Blue Yonder...you hit on a biggie for me. There are no children in this congregation. DH said there was today and you'll see them again at Christmas. But on a regular basis it's just a bunch of old adults going thru the motions. There's no life or vibrancy to it. And it's small...50 people at a service is BIG. So pretty clannish in that they don't understand a senior who rides, hangs out with young people and still loves the thrill of horses. I really have nothing in common with women my age. Except for the horse shows.

I love the kids, their spontaneity, their energy. Hard to find a child who isn't filled with wonder and amazement! I miss that.

twotrudoc
Mar. 31, 2013, 02:40 PM
Oh, I can understand that! But, for me, I am at odds with my church because we do not have strong Christian female mentors and leaders. I also feel that there is no outreach. If and when my house closes, I am visiting a church known for it's strong leadership, women who do more than bake and crafts and preen about when hubby gets back, and it's commitment to a rescue mission. I also understand that there are a lot of hookers about a mile from there, right by the gas station I plan to use. Plenty of opportunity to help and get involved :)

vacation1
Mar. 31, 2013, 06:39 PM
I have so much angst about not going to church. I have a deep and abiding faith, a love for Jesus and our beautiful earth; all the lovely plants and animals on it. What I don't understand is going to church and how that is a holy thing to do; or necessary....I hate that in order to be a *good* Christian, I am expected to get up at a certain time, get to a certain place and follow somebody else's idea of what worship is. How do they know that their way is the *right* way to worship.

I think that if it bothers you, that means you still want some exterior, community-focused structure in your religious life. If you were truly contented to worship in nature or at the barn, you'd be content and this thread wouldn't exist. I don't think we share a religion, but all religions place a great value on the concept of faith. Maybe you're at a point where you need to put faith in the value of doing some things you no longer feel strongly about, like attending services, and persevere in doing them anyway.

Wellspotted
Mar. 31, 2013, 07:09 PM
I can't really add anything to the good replies you've already gotten. They've done me good too, made me feel better about not getting to church today (or any nights during Holy Week this year).

I don't really enjoy being in large crowds even when I know the church building and a lot of the people. Very, very stressful for me to visit an unfamiliar church (which is why I didn't go when friends invited me to go with them to their church on Maundy Thursday this past week).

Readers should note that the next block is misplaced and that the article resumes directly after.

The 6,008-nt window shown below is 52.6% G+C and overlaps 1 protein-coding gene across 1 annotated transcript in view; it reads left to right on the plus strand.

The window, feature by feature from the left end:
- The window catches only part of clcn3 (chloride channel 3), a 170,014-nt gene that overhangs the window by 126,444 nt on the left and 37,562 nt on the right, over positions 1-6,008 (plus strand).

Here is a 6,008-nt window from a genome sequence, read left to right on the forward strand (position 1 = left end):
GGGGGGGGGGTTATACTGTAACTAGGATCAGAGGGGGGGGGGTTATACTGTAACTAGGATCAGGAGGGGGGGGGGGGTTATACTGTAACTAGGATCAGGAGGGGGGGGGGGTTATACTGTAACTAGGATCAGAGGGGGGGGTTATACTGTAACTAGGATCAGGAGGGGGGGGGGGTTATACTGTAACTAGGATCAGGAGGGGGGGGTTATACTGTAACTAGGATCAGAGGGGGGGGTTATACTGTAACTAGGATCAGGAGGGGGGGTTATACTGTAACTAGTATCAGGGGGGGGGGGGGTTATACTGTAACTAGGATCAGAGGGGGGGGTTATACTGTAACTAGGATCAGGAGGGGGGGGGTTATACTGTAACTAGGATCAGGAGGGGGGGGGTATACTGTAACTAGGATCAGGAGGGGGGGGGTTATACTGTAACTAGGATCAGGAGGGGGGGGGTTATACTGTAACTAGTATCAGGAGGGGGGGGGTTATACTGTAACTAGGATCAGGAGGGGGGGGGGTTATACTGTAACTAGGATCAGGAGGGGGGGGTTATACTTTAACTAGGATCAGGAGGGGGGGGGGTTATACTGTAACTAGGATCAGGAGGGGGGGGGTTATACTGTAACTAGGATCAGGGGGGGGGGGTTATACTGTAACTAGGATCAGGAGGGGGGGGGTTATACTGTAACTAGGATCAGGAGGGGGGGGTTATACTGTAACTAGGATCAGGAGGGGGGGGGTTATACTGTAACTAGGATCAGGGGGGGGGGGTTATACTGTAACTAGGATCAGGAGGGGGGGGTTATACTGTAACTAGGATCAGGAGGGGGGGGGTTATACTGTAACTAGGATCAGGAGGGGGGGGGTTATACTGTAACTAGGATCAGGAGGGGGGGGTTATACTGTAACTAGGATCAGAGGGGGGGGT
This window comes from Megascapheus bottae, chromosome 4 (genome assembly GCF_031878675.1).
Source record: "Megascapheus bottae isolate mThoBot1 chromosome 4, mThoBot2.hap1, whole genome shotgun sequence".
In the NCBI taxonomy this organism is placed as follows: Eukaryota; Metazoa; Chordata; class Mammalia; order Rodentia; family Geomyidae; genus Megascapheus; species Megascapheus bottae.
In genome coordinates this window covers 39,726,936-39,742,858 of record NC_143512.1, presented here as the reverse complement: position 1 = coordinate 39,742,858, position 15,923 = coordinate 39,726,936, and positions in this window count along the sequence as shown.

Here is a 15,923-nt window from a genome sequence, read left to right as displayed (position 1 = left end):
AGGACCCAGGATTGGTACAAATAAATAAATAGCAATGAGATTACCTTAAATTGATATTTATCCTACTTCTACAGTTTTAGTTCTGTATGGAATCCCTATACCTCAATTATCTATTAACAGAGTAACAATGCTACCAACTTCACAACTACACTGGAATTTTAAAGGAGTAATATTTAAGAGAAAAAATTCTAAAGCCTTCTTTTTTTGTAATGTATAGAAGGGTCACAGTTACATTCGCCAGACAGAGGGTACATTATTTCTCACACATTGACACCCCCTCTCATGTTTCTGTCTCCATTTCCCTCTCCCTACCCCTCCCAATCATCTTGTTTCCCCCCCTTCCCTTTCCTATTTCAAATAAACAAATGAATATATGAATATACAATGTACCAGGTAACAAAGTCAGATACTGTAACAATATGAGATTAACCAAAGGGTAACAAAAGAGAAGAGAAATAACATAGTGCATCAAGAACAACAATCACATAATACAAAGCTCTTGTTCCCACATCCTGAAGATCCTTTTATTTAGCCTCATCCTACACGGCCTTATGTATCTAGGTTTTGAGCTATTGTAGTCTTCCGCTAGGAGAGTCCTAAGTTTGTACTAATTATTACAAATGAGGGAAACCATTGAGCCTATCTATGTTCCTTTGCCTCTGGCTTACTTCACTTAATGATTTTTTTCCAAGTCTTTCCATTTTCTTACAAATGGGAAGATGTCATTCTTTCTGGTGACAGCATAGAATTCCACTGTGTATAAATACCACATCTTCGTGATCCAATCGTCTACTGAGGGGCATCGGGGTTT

That said, I can recommend the Episcopal Church. Not each and every parish, of course, but the denomination in general. In my experience, no teleprompters, no hymn words up on the wall, just good traditional hymnals. And no long pause to "say hey to your neighbor," but, as part of the Communion portion of the service, the "Peace," when the priest says to the congregation, "The peace of the Lord be always with you," and the congregation replies, "And also with you," and then turn to each other and say something like "Peace be with you." In my experience, this is NOT a time to exchange news, ask after family members, etc.; it is JUST an "exchange of peace." You say "Peace be with you," shake hands, and that is IT. Very peaceful!

skydy
Mar. 31, 2013, 10:21 PM
I am a lifelong atheist. I considered going to church this morning.

But only because I want more reasons to wear my derby/church hat that I bought for a fundraiser last year :lol:

Here's your song! http://www.youtube.com/watch?v=wogta8alHiU

Sannois
Mar. 31, 2013, 10:34 PM
I am not going and I'm about the biggest newest Jesus loving born again Christian you may know :)

A good church is worth its weight in gold. I go, when I go, to fellowship and pitch in where.needed. Church is not meant to be the only time you "act good", dress up and put on a showy grandstand so everyone can see how religious you are ;). God isn't real fond of that either.

Church should teach you the Word and bring you together with other Christians who support, encourage you but also can hold you accountable.

Have a good Resurrection Day, God bless.
Me too! Although my faith is very new found.
I have not met anyone that I can really talk to about Jesus and I am just not sure what church would even be right for me.
I continue to read the bible, and some wonderful books that a fellow Cother recommended to me.

Abberlaze
Mar. 31, 2013, 10:48 PM
Church is the community of believers. It's meant to support each other in faith and body... Not a building. If you don't get that, you're not in the right church for you.

Yes, Yes, 1000x yes.